The end of 1983 found us in Grenada, watching the aftermath of the US intervention with our good friends Steve and Jan Reed, and their 12 year old son David. Back then they were cruising on their beautiful wooden Cheoy Lee 35' sloop named Tawi while we were on our Piver AA‑40' trimaran, Oriental Lady. But Castro had promised Grenada a "Christmas Present" as a result of the US action, so we decided we'd best be on our way before anything else happened. Grenada was not entirely under control and the political climate was pretty volatile. (Looking back now, it's too bad we didn't buy some real estate in Grenada - Nice big houses right on the coast in a gated community and each with a couple acres of land were going for only $30,000!)
Grenada is the southernmost of the chain of islands that stretch from Puerto Rico and the Virgin Islands down to the east and south - the Windward and Leeward Islands. So logically, the next place for us to explore was Venezuela. This would be our first trip to South America - the Spanish Main - and we weren't sure what our reception would be like.
Previously, Venezuela was not well known as a cruising destination. The government had a pretty iron grip on things. I think there were 7 different branches of the military, and all of them were heavily armed and very visible. Both wages and prices were controlled by the government, as was the exchange rate. The "Bolivar" (named after Simon Bolivar, one of Venezuela's great military heroes) was artificially held at 3.3B/$. At that rate, the Bolivar was very strong - most middle-class citizens could afford to send their kids to the US for their education.
But oil was (and is) Venezuela's main export, and the bottom had recently dropped out of the price of oil. This forced the government to reexamine its fiscal policy and they had to let go of their fixed rate for the Bolivar and let it be freely traded on the world markets. This caused the value of the Bolivar to plummet. By the end of 1983 we could get 10 Bs to the dollar on the lively black market that had sprung up. But we didn't know that yet.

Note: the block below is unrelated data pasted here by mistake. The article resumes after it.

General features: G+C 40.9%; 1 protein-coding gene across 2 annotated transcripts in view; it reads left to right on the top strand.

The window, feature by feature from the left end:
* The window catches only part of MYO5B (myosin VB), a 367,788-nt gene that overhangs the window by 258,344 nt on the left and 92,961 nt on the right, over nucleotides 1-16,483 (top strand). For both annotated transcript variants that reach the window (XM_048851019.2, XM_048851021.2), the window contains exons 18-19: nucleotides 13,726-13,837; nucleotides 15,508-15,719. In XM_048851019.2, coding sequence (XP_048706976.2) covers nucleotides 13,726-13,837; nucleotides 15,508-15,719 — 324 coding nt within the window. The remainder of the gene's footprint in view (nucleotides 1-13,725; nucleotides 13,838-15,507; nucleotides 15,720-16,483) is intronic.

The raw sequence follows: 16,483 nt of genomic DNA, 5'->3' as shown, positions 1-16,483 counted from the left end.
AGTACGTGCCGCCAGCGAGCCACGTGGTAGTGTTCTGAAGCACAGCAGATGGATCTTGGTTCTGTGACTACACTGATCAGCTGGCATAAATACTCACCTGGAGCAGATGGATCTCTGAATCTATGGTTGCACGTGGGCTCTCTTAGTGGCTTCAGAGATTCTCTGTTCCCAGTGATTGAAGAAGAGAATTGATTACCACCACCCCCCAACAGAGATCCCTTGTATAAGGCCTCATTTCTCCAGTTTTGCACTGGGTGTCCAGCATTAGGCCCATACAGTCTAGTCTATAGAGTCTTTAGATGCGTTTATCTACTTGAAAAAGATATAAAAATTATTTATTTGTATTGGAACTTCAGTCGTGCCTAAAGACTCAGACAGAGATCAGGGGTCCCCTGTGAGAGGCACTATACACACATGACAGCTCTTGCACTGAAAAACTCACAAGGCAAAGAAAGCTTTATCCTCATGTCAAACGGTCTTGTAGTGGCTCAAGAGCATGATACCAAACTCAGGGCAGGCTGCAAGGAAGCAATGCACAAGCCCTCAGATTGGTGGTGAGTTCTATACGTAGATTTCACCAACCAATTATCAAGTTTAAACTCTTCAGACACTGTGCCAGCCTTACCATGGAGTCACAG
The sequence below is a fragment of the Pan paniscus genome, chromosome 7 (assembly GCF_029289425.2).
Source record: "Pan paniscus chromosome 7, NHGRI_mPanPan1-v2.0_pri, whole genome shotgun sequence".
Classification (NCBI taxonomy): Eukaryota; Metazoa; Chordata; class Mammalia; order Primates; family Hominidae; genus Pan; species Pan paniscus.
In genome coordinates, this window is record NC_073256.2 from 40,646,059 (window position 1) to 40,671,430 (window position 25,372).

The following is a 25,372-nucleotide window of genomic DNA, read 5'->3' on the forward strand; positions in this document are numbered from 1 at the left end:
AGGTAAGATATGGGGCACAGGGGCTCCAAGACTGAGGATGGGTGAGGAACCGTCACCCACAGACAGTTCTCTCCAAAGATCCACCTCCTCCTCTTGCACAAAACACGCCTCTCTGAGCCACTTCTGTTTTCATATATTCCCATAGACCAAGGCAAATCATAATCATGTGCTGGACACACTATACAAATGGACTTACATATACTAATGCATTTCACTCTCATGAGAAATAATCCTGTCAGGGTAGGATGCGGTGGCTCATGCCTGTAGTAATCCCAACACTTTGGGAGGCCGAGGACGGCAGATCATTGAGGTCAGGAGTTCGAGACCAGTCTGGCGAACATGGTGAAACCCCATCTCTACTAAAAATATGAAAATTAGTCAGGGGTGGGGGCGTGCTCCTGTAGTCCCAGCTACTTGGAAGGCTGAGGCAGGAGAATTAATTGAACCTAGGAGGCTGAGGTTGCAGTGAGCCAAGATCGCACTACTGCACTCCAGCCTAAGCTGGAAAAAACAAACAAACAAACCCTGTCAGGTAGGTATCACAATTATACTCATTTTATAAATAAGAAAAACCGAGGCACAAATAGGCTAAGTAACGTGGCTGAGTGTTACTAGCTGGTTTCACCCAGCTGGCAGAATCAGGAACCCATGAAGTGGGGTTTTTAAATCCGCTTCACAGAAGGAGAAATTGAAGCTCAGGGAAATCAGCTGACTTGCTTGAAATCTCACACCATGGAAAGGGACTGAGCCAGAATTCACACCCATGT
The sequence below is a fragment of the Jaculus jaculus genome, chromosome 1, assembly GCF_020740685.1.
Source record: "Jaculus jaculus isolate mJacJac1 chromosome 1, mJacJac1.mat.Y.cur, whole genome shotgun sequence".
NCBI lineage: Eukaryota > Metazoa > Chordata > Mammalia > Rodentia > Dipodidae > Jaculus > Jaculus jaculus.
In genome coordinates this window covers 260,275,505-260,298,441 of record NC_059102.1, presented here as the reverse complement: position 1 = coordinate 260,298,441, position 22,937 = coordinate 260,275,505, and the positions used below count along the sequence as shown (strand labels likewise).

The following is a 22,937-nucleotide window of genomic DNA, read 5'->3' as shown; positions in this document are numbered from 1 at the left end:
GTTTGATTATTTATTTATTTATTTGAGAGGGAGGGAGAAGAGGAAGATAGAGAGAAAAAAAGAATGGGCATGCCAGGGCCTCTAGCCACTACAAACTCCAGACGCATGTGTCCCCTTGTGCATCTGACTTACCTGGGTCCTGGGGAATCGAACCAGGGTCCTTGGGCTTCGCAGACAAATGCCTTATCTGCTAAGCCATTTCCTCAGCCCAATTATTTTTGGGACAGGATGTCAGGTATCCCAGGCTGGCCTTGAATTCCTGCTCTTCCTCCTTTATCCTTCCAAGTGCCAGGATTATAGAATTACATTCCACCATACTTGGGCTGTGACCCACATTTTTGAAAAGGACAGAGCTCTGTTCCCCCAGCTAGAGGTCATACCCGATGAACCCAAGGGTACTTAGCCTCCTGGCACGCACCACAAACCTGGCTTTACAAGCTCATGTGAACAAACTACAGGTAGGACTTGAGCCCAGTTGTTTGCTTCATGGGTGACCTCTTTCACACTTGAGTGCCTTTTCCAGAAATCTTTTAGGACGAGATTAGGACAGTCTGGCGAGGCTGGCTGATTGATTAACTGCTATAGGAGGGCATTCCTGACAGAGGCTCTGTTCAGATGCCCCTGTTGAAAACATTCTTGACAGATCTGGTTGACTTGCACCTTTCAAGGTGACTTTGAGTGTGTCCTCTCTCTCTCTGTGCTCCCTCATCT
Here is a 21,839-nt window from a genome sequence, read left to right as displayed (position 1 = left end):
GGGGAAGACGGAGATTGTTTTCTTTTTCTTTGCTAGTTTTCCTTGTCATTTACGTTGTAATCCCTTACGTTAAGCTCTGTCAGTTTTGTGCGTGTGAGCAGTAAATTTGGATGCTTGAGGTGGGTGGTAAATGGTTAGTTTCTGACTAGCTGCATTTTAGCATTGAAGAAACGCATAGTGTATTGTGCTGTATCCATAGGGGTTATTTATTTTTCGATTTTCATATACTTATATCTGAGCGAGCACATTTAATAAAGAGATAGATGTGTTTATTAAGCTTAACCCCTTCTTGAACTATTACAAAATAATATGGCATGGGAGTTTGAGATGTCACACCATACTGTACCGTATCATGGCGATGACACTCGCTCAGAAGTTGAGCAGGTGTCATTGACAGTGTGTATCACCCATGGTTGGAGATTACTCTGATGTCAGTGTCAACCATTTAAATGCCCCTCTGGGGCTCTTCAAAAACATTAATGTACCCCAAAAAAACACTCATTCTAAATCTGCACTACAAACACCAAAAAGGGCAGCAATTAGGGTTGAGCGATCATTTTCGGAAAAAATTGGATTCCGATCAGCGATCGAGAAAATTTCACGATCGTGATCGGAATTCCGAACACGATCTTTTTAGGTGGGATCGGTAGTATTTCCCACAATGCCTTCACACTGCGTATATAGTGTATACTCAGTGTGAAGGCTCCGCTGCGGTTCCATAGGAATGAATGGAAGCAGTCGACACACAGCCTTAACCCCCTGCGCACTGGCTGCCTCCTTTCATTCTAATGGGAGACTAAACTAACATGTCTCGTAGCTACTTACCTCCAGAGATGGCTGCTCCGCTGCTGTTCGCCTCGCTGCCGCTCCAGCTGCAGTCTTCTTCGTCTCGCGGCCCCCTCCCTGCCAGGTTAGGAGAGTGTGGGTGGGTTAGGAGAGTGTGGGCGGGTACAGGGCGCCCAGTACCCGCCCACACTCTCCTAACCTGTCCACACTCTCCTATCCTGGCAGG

So we set off for some small islands about 90 miles west of Grenada called Los Testigos. There we spent both Christmas and New Year with Tawi, exploring the islands as much as we could in their nice dinghy. As an Interesting side-note, on that trip Tawi had several items that we did not - a Satellite Navigator (precursor to today's GPS), and inflatable dinghy, a big outboard motor for their dinghy, a computer, and a son. When we next cruised to Venezuela in late 1986, we made sure we had all of those things!
But we soon developed itchy feet, so to speak. We wanted to explore the real Spanish Main. So both boats headed south, and made landfall several hours later at a little fishing village that called itself Morro Puerto Santos. We dinghied ashore (thereby verbing a noun), wading through the last few feet of fish-guts. We walked over to the main (only?) street. Hot and dusty dogs peered sleepily out from under hot and dusty cars. Hot and dusty kids peered cautiously out from hot and dusty doorways. Right - where can we get something to drink?
We eventually found a covered tent-like structure with a cash register at one end and a couple of tables at the other. Apparently, this was the town's cantina, so we all sat down. "Cervesa frķa por favor!" produced 5 cold Polar beers, much to the amazement of young David. These were sucked back pretty smartly. "Otra cervesa frķa por favor!" produced 4 more cold beers, as David was still struggling with his first one. But about mid-way through these beers we began to wonder how much they were going to stick us gringos for the beers, as we hadn't been able to change much money in Grenada.
It turned out that 9 beers in what passed for a bar came to slightly less than 2 dollars! With this sort of welcome to the Spanish Main, we decided we were going to enjoy Venezuela!
Bringing in US dollars made everything ridiculously cheap - always a good thing when you don't have any income (our cruising back then was funded by Jon flying home to work in Silicon Valley every few years). But it's too bad we didn't have more money back then. When the government controls wages and prices, there's always a significant delay before prices adjust to changing conditions (like floating the Bolivar on the open markets).
Still, we made the most of it we could! We found we could not eat $5 of the best food in town. In restaurants, we didn't just order a steak, we ordered the Fillet Mignon (and Venezuela has superb meats). We didn't just order the shrimp, we ordered the jumbo prawns. We filled with diesel for 4.3¢/gallon, or just over 1 cent per liter. Most airline flights went through the capital of Caracas, but they were only $10‑15 each. We could fly across the country, over 1,000 miles, for only $25. Venezuela has an arm of the Andes poking into the southwest part of the country, as well as the highest waterfalls in the world in the jungle/savannah eastern part. We visited both several times.
On our morning radio nets, when someone said they were in "The land of milk and honey" we knew they meant Venezuela.
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